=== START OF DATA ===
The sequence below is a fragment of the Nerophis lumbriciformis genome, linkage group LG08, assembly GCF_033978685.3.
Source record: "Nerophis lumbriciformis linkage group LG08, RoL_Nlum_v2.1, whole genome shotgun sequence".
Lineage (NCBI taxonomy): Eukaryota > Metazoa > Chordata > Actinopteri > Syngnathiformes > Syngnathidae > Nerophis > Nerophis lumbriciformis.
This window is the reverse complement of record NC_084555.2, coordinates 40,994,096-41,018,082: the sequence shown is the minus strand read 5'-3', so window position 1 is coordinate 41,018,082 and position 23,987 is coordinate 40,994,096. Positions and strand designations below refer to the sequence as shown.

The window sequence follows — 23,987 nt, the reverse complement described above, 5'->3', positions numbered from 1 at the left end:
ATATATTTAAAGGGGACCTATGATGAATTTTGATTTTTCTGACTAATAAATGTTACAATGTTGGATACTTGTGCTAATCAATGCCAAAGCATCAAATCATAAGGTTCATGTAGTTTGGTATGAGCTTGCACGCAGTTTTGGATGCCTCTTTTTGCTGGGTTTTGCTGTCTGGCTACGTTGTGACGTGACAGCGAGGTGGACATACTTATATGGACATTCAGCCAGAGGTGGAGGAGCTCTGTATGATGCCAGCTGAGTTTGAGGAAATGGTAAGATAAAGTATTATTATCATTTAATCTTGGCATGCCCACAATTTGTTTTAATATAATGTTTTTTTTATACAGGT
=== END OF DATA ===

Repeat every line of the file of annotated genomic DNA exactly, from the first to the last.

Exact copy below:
The sequence below is a fragment of the Nerophis lumbriciformis genome, linkage group LG08, assembly GCF_033978685.3.
Source record: "Nerophis lumbriciformis linkage group LG08, RoL_Nlum_v2.1, whole genome shotgun sequence".
Lineage (NCBI taxonomy): Eukaryota > Metazoa > Chordata > Actinopteri > Syngnathiformes > Syngnathidae > Nerophis > Nerophis lumbriciformis.
This window is the reverse complement of record NC_084555.2, coordinates 40,994,096-41,018,082: the sequence shown is the minus strand read 5'-3', so window position 1 is coordinate 41,018,082 and position 23,987 is coordinate 40,994,096. Positions and strand designations below refer to the sequence as shown.

The window sequence follows — 23,987 nt, the reverse complement described above, 5'->3', positions numbered from 1 at the left end:
ATATATTTAAAGGGGACCTATGATGAATTTTGATTTTTCTGACTAATAAATGTTACAATGTTGGATACTTGTGCTAATCAATGCCAAAGCATCAAATCATAAGGTTCATGTAGTTTGGTATGAGCTTGCACGCAGTTTTGGATGCCTCTTTTTGCTGGGTTTTGCTGTCTGGCTACGTTGTGACGTGACAGCGAGGTGGACATACTTATATGGACATTCAGCCAGAGGTGGAGGAGCTCTGTATGATGCCAGCTGAGTTTGAGGAAATGGTAAGATAAAGTATTATTATCATTTAATCTTGGCATGCCCACAATTTGTTTTAATATAATGTTTTTTTTATACAGGT